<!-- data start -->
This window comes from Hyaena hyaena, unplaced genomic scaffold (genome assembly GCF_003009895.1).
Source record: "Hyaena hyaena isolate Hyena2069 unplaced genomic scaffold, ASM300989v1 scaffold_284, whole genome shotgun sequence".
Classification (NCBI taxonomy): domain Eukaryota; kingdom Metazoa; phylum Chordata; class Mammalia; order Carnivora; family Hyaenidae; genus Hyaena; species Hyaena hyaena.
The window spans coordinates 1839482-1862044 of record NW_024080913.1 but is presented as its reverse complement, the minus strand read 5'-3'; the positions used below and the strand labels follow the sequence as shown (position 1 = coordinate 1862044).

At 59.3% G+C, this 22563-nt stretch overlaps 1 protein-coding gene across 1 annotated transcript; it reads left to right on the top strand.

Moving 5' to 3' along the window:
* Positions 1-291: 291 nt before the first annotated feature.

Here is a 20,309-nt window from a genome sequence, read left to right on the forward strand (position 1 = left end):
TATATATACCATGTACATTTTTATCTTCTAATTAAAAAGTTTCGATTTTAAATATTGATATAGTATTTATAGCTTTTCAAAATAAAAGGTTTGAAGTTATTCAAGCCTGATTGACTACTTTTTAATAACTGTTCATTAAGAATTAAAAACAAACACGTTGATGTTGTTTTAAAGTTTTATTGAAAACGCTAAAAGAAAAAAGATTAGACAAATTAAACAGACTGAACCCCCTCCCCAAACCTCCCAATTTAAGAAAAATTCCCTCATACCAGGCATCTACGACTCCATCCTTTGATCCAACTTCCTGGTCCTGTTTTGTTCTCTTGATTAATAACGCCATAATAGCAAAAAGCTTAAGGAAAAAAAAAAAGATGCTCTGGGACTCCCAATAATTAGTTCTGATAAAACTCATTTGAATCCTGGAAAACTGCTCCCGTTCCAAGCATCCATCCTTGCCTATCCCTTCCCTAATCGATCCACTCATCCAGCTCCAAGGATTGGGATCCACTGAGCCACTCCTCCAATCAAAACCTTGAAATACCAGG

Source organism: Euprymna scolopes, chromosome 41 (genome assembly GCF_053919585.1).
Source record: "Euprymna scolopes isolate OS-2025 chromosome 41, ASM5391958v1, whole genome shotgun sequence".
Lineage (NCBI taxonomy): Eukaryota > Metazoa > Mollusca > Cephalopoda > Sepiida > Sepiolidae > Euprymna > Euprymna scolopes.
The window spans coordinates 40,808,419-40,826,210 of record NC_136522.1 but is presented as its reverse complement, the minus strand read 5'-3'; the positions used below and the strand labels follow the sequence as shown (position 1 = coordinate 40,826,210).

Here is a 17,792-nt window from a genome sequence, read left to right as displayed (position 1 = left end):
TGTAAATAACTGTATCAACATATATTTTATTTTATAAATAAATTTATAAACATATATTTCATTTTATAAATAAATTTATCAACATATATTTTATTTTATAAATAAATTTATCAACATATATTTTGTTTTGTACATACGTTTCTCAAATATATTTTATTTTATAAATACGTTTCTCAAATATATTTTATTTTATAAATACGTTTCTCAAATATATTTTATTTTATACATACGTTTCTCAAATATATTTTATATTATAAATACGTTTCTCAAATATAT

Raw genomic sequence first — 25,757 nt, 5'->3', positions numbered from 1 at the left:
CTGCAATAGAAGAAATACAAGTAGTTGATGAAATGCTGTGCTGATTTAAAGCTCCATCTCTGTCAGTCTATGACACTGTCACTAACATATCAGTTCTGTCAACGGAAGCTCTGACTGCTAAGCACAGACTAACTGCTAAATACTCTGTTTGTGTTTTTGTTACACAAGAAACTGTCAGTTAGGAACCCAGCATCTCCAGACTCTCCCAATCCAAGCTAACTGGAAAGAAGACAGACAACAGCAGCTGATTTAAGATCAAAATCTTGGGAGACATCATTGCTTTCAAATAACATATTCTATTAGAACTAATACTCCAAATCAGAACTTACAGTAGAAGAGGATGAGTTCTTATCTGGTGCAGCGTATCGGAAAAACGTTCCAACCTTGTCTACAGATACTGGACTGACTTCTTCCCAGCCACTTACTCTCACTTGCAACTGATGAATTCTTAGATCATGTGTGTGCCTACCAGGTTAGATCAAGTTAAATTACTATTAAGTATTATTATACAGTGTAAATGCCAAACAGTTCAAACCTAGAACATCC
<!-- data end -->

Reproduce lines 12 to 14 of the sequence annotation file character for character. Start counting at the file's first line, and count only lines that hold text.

Lineage (NCBI taxonomy): Eukaryota > Metazoa > Mollusca > Cephalopoda > Sepiida > Sepiolidae > Euprymna > Euprymna scolopes.
The window spans coordinates 40,808,419-40,826,210 of record NC_136522.1 but is presented as its reverse complement, the minus strand read 5'-3'; the positions used below and the strand labels follow the sequence as shown (position 1 = coordinate 40,826,210).

Here is a 17,792-nt window from a genome sequence, read left to right as displayed (position 1 = left end):